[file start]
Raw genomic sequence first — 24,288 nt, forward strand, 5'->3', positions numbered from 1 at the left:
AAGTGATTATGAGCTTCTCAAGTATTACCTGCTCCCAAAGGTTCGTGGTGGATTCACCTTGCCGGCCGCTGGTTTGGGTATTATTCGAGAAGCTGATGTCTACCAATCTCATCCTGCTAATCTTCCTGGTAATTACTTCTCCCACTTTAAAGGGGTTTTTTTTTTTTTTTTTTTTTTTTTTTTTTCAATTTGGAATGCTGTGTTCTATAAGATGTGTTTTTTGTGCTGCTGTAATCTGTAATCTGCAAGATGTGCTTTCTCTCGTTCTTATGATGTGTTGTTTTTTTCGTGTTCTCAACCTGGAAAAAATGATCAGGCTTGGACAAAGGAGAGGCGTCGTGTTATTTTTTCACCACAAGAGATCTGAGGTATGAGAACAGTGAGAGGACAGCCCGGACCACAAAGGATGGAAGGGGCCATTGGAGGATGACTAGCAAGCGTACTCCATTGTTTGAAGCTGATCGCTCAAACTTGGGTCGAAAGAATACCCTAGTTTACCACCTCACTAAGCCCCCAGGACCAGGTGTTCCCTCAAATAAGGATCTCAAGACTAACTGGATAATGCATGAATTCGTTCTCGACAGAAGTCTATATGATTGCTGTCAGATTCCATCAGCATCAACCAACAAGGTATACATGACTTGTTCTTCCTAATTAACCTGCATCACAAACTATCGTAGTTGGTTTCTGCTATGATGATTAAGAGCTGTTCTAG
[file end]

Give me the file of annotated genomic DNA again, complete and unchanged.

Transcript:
Raw genomic sequence first — 24,288 nt, forward strand, 5'->3', positions numbered from 1 at the left:
AAGTGATTATGAGCTTCTCAAGTATTACCTGCTCCCAAAGGTTCGTGGTGGATTCACCTTGCCGGCCGCTGGTTTGGGTATTATTCGAGAAGCTGATGTCTACCAATCTCATCCTGCTAATCTTCCTGGTAATTACTTCTCCCACTTTAAAGGGGTTTTTTTTTTTTTTTTTTTTTTTTTTTTTTCAATTTGGAATGCTGTGTTCTATAAGATGTGTTTTTTGTGCTGCTGTAATCTGTAATCTGCAAGATGTGCTTTCTCTCGTTCTTATGATGTGTTGTTTTTTTCGTGTTCTCAACCTGGAAAAAATGATCAGGCTTGGACAAAGGAGAGGCGTCGTGTTATTTTTTCACCACAAGAGATCTGAGGTATGAGAACAGTGAGAGGACAGCCCGGACCACAAAGGATGGAAGGGGCCATTGGAGGATGACTAGCAAGCGTACTCCATTGTTTGAAGCTGATCGCTCAAACTTGGGTCGAAAGAATACCCTAGTTTACCACCTCACTAAGCCCCCAGGACCAGGTGTTCCCTCAAATAAGGATCTCAAGACTAACTGGATAATGCATGAATTCGTTCTCGACAGAAGTCTATATGATTGCTGTCAGATTCCATCAGCATCAACCAACAAGGTATACATGACTTGTTCTTCCTAATTAACCTGCATCACAAACTATCGTAGTTGGTTTCTGCTATGATGATTAAGAGCTGTTCTAG